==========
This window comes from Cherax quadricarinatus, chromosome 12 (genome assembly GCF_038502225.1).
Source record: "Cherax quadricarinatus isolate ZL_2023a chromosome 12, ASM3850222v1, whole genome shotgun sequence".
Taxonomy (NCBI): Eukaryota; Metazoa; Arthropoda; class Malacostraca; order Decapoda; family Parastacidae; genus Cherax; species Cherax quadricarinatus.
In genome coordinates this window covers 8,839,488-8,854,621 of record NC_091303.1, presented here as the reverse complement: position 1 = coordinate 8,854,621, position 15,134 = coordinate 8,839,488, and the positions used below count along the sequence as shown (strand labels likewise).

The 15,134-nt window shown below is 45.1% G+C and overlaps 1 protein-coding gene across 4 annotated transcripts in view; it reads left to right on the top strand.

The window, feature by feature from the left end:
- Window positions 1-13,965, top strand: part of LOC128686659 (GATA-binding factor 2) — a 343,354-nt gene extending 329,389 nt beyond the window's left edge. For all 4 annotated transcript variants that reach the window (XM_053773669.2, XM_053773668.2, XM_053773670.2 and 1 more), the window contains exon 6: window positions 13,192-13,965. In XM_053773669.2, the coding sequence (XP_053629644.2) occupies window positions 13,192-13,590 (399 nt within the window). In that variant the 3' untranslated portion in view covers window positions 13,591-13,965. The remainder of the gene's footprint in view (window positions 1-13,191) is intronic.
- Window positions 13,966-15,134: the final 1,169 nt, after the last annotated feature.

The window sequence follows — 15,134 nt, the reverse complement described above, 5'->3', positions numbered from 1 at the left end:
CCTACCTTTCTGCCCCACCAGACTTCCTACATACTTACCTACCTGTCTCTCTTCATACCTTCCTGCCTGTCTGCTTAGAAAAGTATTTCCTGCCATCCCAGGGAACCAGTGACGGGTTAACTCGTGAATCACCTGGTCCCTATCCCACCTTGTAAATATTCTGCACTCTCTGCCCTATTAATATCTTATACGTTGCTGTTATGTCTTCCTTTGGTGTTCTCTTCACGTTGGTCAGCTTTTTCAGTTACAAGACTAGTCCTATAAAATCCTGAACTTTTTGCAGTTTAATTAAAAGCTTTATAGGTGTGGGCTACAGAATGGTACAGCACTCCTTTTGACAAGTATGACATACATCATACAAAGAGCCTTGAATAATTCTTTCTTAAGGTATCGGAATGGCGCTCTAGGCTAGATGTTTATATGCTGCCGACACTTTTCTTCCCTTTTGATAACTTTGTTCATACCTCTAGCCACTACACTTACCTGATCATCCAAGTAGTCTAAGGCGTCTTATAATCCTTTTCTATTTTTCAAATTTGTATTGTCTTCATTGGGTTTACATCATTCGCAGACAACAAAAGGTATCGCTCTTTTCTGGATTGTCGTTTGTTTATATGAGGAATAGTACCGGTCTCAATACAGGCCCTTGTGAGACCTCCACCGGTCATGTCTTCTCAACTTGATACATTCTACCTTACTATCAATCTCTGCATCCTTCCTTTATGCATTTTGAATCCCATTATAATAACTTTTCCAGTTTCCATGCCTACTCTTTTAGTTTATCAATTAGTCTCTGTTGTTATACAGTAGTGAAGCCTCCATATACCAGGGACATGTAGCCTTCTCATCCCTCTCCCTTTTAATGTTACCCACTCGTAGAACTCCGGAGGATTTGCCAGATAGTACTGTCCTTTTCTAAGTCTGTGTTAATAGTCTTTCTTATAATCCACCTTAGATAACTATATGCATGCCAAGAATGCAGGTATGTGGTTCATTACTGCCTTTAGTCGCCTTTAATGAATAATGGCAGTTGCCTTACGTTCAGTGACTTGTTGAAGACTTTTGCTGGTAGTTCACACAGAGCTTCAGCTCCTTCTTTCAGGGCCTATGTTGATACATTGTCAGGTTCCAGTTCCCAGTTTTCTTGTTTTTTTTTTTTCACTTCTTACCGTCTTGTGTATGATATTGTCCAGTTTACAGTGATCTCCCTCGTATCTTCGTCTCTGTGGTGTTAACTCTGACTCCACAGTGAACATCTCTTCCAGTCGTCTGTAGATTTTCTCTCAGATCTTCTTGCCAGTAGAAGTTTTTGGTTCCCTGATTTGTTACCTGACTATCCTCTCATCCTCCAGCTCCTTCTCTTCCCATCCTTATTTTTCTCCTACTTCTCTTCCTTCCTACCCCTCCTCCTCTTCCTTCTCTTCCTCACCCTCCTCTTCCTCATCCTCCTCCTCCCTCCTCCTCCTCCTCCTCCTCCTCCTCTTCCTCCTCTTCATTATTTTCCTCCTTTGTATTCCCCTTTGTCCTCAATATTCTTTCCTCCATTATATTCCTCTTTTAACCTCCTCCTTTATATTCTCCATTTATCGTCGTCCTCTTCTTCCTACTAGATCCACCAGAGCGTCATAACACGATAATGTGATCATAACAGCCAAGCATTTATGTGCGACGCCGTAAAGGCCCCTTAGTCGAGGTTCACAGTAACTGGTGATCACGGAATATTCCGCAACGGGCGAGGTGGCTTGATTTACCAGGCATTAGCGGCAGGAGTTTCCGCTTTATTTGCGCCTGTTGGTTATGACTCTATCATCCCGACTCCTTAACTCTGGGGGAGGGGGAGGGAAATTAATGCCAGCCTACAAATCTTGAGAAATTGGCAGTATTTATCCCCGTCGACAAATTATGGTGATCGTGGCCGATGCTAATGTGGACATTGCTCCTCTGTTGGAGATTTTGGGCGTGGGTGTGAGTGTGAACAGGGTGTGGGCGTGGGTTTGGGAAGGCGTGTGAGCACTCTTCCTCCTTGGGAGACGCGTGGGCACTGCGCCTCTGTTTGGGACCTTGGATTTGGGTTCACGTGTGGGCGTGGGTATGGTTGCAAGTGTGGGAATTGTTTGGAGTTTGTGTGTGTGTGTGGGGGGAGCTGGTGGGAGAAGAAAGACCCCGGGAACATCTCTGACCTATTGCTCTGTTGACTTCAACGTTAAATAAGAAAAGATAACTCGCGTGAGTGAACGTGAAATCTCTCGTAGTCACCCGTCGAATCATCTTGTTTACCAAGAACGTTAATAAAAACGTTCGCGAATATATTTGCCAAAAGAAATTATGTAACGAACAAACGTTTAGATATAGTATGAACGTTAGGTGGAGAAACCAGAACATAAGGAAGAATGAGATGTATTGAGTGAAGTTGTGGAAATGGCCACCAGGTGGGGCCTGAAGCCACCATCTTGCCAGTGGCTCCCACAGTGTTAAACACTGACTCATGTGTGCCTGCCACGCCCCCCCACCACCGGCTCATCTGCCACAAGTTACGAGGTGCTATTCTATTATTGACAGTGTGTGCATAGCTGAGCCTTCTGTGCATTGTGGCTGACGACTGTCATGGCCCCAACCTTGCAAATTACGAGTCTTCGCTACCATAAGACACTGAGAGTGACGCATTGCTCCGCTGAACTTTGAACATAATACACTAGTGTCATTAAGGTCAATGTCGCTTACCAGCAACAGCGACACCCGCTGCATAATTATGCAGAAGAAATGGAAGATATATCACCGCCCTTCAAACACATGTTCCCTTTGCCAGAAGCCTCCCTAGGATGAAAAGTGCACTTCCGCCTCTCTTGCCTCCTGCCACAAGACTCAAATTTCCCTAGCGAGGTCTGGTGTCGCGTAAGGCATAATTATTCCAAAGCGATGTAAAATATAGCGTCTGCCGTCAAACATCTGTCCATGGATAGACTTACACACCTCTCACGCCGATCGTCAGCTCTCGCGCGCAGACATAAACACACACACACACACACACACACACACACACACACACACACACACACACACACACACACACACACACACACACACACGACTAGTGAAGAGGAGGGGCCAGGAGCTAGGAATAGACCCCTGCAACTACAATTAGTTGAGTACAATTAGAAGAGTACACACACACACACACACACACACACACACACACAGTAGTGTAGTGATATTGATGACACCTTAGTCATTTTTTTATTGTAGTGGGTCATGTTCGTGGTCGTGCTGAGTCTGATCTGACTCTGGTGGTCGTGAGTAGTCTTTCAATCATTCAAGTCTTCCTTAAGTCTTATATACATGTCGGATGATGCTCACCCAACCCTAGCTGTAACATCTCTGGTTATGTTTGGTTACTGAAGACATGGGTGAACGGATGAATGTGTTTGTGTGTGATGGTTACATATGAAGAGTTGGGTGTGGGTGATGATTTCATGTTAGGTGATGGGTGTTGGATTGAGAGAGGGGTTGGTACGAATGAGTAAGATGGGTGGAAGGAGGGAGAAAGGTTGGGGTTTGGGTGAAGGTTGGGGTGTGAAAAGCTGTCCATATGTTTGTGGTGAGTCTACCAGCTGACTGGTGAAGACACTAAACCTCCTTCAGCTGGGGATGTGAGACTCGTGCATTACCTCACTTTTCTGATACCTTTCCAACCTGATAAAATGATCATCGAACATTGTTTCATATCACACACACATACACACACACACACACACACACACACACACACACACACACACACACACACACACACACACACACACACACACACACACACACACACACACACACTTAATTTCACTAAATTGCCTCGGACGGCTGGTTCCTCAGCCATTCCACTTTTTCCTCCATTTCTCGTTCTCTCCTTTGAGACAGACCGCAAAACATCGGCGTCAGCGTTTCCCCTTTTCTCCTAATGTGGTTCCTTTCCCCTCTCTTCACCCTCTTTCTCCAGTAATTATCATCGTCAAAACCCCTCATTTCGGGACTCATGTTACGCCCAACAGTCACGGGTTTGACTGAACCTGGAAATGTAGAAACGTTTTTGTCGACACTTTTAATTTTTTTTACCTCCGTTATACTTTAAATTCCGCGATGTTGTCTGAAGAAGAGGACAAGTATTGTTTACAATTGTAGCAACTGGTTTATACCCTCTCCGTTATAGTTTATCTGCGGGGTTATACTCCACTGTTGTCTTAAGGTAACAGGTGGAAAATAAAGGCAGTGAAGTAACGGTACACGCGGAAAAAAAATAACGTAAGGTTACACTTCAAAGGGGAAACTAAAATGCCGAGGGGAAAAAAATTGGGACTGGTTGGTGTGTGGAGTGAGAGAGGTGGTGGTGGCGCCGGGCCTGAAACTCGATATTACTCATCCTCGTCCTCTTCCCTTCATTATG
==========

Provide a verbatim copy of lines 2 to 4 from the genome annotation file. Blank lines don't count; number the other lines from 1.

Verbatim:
Source record: "Cherax quadricarinatus isolate ZL_2023a chromosome 12, ASM3850222v1, whole genome shotgun sequence".
Taxonomy (NCBI): Eukaryota; Metazoa; Arthropoda; class Malacostraca; order Decapoda; family Parastacidae; genus Cherax; species Cherax quadricarinatus.
In genome coordinates this window covers 8,839,488-8,854,621 of record NC_091303.1, presented here as the reverse complement: position 1 = coordinate 8,854,621, position 15,134 = coordinate 8,839,488, and the positions used below count along the sequence as shown (strand labels likewise).